However, for those in the nursing sector, things have been a little harder to get to grips with.

One student, who wished to remain nameless, said “our course has been turned upside down. All we get given is a general statement from the nursing and midwifery council and no information from the uni. I go out into practice in two weeks and I have no information about what is going on.”

According to the Nursing and Midwifery Council (NMC) first year nursing students will be having their practice hours suspended and everything theory related will be completed online. Volunteering hours don’t count towards the course for first years either.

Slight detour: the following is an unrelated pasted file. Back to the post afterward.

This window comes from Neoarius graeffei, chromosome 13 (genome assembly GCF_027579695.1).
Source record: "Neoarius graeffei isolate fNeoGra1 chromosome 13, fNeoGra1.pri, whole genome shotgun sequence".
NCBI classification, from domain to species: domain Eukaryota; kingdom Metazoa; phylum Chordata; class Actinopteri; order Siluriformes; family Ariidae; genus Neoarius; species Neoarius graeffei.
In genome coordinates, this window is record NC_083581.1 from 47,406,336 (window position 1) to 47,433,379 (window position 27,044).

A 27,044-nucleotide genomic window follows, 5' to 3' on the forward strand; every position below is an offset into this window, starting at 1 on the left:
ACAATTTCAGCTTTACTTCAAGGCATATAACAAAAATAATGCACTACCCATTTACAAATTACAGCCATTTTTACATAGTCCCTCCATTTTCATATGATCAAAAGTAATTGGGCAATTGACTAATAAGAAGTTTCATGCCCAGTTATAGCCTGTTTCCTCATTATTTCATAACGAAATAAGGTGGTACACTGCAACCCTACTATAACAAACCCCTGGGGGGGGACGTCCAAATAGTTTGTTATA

For any other nursing and midwifery students (all years) their course will change to be 80% practice and 20% theory with all lectures being online and no seminars due to the lecturers being registered nurses who have gone back into practice to help with the Coronavirus pandemic.


The email sent to all nursing students from DMU lecturers

To read the statement from the NMC follow the link below:


Journalism exams postponed at DMU

By Kira Gibson

The NCTJ (National Council for the Training of Journalists) exams for the single honours journalism course at DMU have been postponed due to the Coronavirus pandemic ongoing currently.

Already scheduled a month later due to the UCU strikes that went on in March, all the exams in April have been cancelled and delayed till later in the year with speculation as to whether the same will happen for the May exam dates.

Tutors are keeping students up to date with what exam dates are being arranged via email.